Breathing Part 4 - Learn alternate nostril breathing

Sunday, November 12, 2017
Alternate Nostril Breathing

Alternate Nostril Breathing (Nadi Shodhana) has the profound ability to completely balance every aspect of the mind, body and overall health. Medical research shows that just ten minutes of alternate nostril breathing can dramatically affect brain waves in a positive manner and 24 minutes a day is ideal – one for each hour of the day.

If there is one practice that will serve everyone it is the practice of Alternate Nostril Breathing.

Why is nostril breathing so affective on balancing health?

The key point to remember is that with stress our automonic nasal cycle gets imbalanced disrupting the natural transition and regular balance between the sympathetic nervous system stimulation and parsympathetic system stimulation. To learn more read Breathing Part 3 - Why Breathing Through the Nose Is So Important.

Alternate Nostril Beathing quickly and effectively  brings the nasal cycle back into balance counteracting the effects of our overworked stressful lifestyles.

There are several variations. I am presenting a few here, including how to work with one nostril to increase energy (warm and stimulate) or to decrease energy (calm and cool). My favourite for newcomers is the 3-3-3 variation as its easy and allows time to sense and feel the affects. 
Have fun and do send me a note or post a comment about your experiences below.

General postural setup:

Sit tall in a chair, or supported comfortably in a cross legged position. If sitting is not possible, this can be practiced laying down, with the spine and knees support comfortably with a bolster or pillow.

Support your right elbow with your left cupped palm. Using the thumb to connect with the right nostril and the ring finger to connect with the left nostil. Practice these ideally on an empty stomach. Also allow your eyes to fall closed to go inward with your focus and attention (interoception). If this is not possible, allow a soft gaze onto the floor or ceiling in front of you.

When complete any of these versions, release your palms to your lap and notice how you feel.

What is the state of your physical body like? What sensations are present? Have your pain levels decreased?

What about your emotional body? How has your mood changed?

What about your mental body? What is the state of your mind and how has it changed from when you started?


1. Alternating - one breath in, one breath out - this is the traditional and most widely recognized version of this practice. Start by closing the right nostril with the right thumb, inhale through the left, then gently close the left, then exhale through the right. Inhale through the right and then exhale through the left. Continue for as little as five minute and ideally for 10-12 min. Try this twice a day.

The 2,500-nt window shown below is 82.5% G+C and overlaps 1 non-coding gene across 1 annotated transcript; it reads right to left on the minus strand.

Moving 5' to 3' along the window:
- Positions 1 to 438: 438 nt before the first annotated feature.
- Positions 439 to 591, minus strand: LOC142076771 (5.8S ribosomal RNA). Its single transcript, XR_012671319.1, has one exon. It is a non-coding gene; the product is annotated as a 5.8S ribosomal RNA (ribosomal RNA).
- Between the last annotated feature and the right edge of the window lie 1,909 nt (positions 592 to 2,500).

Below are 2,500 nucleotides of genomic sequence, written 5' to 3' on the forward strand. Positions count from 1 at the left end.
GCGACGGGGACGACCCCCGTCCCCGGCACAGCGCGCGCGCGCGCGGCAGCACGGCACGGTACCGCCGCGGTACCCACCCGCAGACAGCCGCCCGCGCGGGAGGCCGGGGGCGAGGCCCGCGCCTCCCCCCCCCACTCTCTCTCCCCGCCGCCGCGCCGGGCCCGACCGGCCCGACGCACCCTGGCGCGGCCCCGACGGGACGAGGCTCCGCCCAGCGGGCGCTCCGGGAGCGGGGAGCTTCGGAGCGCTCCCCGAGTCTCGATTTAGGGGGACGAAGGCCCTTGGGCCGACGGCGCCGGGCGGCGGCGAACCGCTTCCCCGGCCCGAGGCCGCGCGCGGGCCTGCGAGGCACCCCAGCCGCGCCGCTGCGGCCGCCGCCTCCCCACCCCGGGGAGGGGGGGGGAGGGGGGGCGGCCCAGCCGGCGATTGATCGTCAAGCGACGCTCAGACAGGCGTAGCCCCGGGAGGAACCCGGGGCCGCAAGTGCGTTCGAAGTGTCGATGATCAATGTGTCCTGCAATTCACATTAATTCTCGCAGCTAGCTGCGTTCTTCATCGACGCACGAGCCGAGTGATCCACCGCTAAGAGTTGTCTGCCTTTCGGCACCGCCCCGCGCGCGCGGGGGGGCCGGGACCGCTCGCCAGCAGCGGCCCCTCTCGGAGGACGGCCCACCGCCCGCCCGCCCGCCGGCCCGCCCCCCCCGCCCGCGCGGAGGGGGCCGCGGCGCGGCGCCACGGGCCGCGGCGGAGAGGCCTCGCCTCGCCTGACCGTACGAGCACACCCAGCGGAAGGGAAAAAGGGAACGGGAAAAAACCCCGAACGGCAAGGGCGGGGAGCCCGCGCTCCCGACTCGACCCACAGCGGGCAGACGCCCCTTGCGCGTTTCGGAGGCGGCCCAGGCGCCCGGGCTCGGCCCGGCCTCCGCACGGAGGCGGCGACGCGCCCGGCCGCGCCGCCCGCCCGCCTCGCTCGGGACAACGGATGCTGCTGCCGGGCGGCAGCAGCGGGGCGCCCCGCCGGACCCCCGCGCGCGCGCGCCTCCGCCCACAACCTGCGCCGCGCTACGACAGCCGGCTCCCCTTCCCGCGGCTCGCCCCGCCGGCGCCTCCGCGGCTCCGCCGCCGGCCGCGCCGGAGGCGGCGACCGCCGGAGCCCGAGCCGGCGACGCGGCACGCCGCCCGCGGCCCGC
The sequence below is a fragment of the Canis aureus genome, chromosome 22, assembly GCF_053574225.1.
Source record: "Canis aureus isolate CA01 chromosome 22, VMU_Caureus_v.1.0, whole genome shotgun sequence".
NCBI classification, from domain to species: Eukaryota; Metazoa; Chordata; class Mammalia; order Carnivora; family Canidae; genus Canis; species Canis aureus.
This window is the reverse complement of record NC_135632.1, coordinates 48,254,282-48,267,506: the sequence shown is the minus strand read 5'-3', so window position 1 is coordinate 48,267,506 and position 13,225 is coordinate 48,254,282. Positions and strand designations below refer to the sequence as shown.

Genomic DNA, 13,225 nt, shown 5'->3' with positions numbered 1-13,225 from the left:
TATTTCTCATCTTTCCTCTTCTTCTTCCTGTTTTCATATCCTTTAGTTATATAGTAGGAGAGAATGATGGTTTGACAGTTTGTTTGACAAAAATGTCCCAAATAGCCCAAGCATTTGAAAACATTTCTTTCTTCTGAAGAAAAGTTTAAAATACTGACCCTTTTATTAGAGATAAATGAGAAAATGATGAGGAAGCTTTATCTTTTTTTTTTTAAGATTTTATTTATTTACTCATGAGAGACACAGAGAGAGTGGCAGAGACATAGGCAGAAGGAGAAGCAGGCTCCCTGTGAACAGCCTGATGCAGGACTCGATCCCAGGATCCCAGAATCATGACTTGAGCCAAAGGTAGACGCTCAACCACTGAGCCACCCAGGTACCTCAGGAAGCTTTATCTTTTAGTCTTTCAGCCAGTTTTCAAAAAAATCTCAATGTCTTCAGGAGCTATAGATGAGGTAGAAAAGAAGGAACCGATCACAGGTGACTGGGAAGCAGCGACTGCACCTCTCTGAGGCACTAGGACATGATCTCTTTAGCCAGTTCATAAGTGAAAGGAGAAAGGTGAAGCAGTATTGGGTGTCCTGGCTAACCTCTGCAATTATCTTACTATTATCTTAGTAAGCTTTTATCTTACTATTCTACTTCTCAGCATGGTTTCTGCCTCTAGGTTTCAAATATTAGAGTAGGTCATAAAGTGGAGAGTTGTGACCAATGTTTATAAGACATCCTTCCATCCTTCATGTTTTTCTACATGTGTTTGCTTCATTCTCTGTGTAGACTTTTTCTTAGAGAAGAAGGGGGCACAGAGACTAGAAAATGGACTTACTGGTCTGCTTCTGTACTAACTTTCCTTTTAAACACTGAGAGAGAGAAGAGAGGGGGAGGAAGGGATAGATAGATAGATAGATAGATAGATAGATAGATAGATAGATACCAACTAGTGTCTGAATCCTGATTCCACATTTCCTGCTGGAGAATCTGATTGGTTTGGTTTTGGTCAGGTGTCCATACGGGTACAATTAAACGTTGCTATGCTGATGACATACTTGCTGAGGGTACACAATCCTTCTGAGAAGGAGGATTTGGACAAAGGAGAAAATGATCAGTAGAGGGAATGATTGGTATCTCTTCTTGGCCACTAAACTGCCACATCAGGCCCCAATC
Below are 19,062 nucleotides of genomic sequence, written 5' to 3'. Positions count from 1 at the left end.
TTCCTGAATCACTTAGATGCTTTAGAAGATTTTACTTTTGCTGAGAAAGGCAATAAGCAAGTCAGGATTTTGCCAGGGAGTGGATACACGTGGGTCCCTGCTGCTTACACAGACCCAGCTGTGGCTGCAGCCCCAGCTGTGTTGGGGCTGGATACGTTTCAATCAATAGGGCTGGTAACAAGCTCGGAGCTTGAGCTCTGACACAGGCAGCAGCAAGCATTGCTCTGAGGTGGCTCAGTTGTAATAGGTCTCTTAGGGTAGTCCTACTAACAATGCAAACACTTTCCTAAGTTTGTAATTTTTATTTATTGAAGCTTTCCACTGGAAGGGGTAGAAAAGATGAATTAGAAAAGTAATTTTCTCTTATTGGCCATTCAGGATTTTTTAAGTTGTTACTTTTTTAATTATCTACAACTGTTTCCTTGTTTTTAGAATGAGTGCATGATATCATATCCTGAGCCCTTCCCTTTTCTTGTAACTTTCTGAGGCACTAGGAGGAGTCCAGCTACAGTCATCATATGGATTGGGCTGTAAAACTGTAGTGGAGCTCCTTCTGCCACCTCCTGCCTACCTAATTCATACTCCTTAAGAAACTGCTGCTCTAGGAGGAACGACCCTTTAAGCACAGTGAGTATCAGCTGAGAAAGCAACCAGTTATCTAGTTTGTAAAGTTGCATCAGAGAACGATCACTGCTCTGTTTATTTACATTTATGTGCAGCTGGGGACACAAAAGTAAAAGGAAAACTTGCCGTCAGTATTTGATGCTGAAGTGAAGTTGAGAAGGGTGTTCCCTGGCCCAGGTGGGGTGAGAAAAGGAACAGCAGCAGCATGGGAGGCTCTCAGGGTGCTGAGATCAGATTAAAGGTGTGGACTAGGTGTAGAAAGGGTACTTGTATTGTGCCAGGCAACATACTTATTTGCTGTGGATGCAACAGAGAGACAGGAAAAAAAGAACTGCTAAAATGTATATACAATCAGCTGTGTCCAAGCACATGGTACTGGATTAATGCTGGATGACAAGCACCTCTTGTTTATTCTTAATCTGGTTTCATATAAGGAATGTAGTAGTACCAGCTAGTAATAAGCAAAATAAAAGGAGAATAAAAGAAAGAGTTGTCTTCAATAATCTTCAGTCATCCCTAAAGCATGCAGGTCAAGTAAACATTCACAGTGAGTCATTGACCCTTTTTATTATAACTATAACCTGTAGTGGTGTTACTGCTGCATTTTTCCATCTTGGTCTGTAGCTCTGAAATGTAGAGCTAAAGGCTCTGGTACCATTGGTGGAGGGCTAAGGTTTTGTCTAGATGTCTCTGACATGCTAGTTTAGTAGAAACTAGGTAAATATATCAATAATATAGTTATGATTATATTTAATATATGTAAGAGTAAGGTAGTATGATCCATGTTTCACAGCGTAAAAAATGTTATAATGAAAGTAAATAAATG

Effect: Balancing and nourishing

2. 3-3-3 Variation - In this variation, start my closing the right nostril with your right thumb, then slowly and gently inhale and exhale three times through the left nostril, then close the left nostril with your ring finger and breathe three times in and out of the right nostril. Next open both nostrils and consciously feel the breath coming in and flowing out of both nostrils three times. This completes one round. Repeat this, completing 4-5 rounds or ideally for a duration of 10-12 minutes. Release and return to regular diphragmatic breathing. Notice how you feel.

Effect: Balancing and nourishing

3. Chanbdrahedana (stimulates the cooling channel) - Explore this practice when you are experiencing high energy, too much heat in your system, anger or irritability. Close off the right nostril, inhale through the left nostril, then close the left nostril and exhale through the right. Again, inhale though left, exhale through right. Repeat.

Breathing in through the left nostril [stimulates the lunar (cooling) channel] and out through the right nostril [calms the solar channel (heating channel)]. Continue repeating for up to 5 minutes. Release and return to regular diphragmatic breathing. Notice how you feel.

Effect: Cooling and calming

4. Suryabhedana (stimulates the warming channel) - Explore this practice when you are are in a low mood, feel depressed, have cold limbs, or low mental or physical energy. Close off the left nostril and breath in through the right, then close the right and exhale though the left. Again, inhale right, exhale left. Repeat.

Breathing in through the right nostril [stimulates the solar (warming) channel] and out through the left nostril [calmes the lunar chanel). Continue repeating for up to 5 minutes. Release and return to regular diphragmatic breathing. Notice how you feel.


You are welcome to explore the practices offered on this website at your own risk, and preferrably under the guidance of an accredited Yoga Therapist or Yoga Teacher. By choosing to explore these practices you understand that the practices offered here provide an opportunity for education, exploration, re-education, relaxation, stress reduction and pain relief.

SomaYoga Therapy practices are gentle and safe for much of the population. SomaYoga may not recommended or safe under certain medical conditions.

As is the case with any mind-body movement therapy, the risk of injury still exists and cannot be entirely eliminated. If you experience any pain or discomfort in performing these exercises, pleae discontinue use and ask for support from your Therapist. By partaking in these activities you assume full responsibility for any and all damages, which may incur through participation.

SomaYoga Therapy is not a substitute for medical attention, examination, diagnosis or treatment.

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Breathing, Breathing Practices, Diaphragmatic Breathing, Stress